Guatemala: Little Demand for Agricultural Insurance

Between January and September crop insurance generated premiums of $1.9 million, well below the performance of other policies, such as life, which increased by 10% compared to the same period in 2013.

Friday, October 31, 2014

According to the Guatemalan Association of Insurance Institutions (Agis), "... lack of awareness among the population to ensure their crops is one of the reasons why agricultural insurance has shown only modest growth."

Salvador Leiva, an insurance representative, told S21.com.gt that "... The crop insurance penetration has been achieved through the public private program GUATEINVIERTE."

"... The areas with greater assurance are in the southwest and northeast, where corn, rice, banana, mango, melon, palm and tobacco are grown. Also, certain vegetables such as broccoli, tomato, onion and potato."



More on this topic

Guatemala: Insurance Industry Grew 6.3% in 2015

February 2016

The insurance industry had a turnover of $795 million in premiums, thanks to segments such as health, damages, and vehicles, accounting for 1.2% of Guatemala's GDP last year.

According to the Guatemalan Association of the Insurance Industry (Agis), growth in areas such as health and hospitalization (13.3%), damages (6.9%) and automotive (6.8%) vehicles favored a general growth in premiums in 2015 of 6.3% compared to the amount accumulated in 2014, with total premium income being in the order of Q6.157 million.

Costa Rica: Group Crop Insurance

June 2015

Through eight financial institutions enterprises in the agricultural sector will have access to a collective crop insurance with Instituto Nacional de Seguros.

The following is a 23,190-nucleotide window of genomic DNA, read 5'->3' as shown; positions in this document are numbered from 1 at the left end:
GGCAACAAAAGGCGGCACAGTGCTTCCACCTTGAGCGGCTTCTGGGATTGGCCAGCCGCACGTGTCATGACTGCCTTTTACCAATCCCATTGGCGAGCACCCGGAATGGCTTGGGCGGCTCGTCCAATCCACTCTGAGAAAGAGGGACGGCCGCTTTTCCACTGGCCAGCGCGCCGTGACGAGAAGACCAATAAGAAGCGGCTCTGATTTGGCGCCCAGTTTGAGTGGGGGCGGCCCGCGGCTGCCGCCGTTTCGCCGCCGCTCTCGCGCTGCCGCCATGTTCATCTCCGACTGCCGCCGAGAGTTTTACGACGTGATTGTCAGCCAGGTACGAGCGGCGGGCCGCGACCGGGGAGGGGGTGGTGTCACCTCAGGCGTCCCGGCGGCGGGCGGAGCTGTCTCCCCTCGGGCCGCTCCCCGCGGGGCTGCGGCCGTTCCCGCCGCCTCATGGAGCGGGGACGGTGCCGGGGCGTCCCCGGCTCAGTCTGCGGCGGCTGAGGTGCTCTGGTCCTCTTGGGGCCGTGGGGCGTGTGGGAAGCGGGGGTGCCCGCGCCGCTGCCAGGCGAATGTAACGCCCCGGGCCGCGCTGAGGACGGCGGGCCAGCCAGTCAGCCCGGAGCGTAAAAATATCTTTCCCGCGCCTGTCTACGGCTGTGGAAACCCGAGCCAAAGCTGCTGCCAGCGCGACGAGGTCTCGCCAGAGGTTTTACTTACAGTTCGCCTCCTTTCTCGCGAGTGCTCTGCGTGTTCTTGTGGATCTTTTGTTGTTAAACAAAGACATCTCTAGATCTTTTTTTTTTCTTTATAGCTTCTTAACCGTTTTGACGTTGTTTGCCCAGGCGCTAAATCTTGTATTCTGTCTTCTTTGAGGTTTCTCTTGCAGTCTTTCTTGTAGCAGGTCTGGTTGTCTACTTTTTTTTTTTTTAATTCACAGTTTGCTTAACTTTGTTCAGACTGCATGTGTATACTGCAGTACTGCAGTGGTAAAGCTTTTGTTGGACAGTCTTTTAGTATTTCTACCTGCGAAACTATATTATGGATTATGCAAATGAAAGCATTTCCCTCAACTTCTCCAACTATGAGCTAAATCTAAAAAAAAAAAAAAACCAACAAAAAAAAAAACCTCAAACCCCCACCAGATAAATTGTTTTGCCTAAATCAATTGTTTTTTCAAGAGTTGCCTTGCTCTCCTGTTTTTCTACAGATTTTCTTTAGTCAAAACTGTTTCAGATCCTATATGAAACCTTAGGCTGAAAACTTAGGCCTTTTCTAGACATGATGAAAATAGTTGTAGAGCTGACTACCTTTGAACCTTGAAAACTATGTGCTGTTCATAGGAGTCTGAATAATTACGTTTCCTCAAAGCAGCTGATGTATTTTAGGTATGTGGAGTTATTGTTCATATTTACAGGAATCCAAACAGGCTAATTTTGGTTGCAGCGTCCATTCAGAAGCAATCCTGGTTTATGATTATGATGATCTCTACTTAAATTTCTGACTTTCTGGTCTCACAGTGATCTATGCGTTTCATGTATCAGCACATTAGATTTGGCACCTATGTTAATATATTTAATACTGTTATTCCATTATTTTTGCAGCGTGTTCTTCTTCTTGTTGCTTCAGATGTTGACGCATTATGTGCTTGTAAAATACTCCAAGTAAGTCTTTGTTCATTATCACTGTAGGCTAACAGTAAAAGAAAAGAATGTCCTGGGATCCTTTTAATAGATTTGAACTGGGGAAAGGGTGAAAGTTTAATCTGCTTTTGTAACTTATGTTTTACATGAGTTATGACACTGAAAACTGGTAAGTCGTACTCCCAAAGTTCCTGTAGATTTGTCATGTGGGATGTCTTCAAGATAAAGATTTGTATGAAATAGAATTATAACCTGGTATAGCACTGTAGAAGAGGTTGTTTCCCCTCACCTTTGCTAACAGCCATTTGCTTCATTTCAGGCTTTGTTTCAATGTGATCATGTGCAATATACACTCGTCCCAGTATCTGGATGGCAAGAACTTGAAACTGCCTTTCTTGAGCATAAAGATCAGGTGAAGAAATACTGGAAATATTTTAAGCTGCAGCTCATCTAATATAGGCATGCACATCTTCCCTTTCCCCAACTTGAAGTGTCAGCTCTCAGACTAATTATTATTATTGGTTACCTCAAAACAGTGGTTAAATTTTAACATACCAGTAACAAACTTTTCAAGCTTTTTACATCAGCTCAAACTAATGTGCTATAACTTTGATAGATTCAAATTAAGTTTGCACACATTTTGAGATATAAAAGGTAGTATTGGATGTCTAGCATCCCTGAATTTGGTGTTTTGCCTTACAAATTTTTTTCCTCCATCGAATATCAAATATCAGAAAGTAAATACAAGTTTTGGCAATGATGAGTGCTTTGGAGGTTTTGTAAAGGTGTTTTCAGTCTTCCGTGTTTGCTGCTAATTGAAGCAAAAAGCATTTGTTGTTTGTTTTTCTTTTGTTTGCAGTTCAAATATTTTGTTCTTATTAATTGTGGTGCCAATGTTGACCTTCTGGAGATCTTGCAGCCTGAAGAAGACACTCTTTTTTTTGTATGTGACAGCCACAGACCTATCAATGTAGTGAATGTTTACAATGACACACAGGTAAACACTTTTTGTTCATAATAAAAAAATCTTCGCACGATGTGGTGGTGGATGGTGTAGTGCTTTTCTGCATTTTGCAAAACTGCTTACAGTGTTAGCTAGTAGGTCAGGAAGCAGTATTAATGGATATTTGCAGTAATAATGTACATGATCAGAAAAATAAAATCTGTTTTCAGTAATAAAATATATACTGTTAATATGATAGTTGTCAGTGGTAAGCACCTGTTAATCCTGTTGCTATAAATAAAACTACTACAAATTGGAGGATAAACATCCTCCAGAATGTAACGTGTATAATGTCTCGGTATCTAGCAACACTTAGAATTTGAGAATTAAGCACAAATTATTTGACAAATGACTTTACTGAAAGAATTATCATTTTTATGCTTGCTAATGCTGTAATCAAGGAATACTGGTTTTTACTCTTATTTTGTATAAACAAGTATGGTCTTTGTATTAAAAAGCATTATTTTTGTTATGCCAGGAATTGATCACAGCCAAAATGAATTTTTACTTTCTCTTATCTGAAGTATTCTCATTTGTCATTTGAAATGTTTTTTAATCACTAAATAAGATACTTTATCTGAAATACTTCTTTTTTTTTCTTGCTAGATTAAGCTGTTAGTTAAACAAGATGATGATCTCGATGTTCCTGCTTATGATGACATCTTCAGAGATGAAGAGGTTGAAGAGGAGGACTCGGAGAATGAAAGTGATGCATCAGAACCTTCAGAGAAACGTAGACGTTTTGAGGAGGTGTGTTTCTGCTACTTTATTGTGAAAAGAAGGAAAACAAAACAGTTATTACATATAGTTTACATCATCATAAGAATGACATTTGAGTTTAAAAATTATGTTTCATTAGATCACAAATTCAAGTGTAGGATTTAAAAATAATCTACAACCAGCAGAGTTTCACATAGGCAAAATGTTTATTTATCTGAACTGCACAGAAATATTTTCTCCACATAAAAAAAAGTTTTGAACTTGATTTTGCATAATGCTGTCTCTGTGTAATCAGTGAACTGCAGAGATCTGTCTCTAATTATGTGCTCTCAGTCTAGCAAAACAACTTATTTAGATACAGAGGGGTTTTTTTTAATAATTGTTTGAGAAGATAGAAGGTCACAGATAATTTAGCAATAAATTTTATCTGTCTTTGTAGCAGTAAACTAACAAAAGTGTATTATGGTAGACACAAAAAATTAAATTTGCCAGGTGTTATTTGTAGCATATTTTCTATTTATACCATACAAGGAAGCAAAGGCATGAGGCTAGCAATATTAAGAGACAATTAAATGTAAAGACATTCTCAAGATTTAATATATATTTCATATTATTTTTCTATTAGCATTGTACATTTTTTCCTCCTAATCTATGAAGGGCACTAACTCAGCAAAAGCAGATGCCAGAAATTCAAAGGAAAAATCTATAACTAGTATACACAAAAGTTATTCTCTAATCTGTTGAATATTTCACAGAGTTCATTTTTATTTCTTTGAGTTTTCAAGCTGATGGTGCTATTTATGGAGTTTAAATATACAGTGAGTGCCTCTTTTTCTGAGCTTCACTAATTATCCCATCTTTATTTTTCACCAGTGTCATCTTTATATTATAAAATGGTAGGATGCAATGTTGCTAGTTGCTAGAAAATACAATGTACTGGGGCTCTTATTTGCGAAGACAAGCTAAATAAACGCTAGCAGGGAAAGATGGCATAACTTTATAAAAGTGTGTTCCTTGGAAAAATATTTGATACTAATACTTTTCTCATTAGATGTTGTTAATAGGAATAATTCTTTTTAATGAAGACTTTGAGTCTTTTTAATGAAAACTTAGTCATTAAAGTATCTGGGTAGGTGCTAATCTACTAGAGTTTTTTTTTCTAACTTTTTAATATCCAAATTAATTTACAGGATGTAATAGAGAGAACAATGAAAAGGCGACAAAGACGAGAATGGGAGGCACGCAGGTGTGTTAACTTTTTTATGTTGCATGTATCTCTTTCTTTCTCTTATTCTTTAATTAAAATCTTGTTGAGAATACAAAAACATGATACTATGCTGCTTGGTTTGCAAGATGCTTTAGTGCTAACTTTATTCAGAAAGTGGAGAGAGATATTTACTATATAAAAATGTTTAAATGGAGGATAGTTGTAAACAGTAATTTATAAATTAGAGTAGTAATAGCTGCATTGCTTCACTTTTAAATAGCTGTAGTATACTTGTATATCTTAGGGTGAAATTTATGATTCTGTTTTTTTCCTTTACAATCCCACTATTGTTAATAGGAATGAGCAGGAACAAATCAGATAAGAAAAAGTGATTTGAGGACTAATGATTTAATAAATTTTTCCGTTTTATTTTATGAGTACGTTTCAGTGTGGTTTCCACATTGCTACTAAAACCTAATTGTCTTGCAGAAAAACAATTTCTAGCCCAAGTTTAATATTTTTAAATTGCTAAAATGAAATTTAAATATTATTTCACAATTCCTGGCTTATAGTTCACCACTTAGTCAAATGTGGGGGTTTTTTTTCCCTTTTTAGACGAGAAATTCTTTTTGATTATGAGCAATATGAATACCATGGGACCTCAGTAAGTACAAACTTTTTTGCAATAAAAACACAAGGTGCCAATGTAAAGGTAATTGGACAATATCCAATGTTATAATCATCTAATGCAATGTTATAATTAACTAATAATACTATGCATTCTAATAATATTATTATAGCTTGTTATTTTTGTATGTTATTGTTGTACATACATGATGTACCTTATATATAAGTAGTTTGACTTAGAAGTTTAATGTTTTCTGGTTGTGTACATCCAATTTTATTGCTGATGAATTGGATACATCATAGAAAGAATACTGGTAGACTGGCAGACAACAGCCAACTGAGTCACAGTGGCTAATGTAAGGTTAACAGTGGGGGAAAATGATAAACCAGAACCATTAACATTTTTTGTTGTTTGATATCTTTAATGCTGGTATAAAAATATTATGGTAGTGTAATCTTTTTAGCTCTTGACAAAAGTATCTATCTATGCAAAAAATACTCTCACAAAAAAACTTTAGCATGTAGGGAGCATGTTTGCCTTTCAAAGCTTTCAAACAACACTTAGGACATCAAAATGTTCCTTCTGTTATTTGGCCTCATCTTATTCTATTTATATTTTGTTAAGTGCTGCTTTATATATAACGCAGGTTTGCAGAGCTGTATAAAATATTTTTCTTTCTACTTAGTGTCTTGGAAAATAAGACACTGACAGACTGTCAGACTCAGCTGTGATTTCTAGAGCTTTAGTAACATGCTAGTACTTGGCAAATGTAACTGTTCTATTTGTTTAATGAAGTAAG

Some of the crops covered by this insurance are: rice (waterlogged, complementary irrigation and rainfed), squash, banana (organic and traditional), cocoa, coffee, Indian cane, sugarcane, onion, spicy export pepper, sweet pepper, beans, bulb flowers, leather leaf fern and hydroponic vegetables, corn, melon, watermelon for export, yam and taro for export, oil palm, potato, papaya, pepper, pineapple and plantain for export, Jaltepec burley tobacco, teak and melina , tiquizque, cassava, yampi, ñampí for export, and carrot.The list could be expanded on pending a study by the INS.

Costa Rica Subsidizes Crop Insurance

May 2009

The government will subsidize between 30% and 60% of the total cost of insurance premiums for crop losses due to bad weather.

Rice, beans, corn, potatoes, onions, bananas and tropical roots (cassava, cocoyam, yam and taro) are the crops that will benefit.

Agriculture Minister Javier Flores informed Nacion.com: "We are already working with the INS, the Treasury Department and international agencies on a parametric insurance system based on historical rainfall rates and weather conditions. These premiums would be much more accessible for producers."

Insurances for Small Guatemalan Farmers

February 2009

The Guatemalan Association of Insurance Institutions (AGIS) promotes the creation of an insurance product for small farmers, subsidized by the state.

Mario Mendizábal, director of AGIS, explained to Prensalibre.com, "The idea is to support small farmers, who do not have access to other types of agricultural insurance but suffer serious losses due to the effects of climate or natural disasters.

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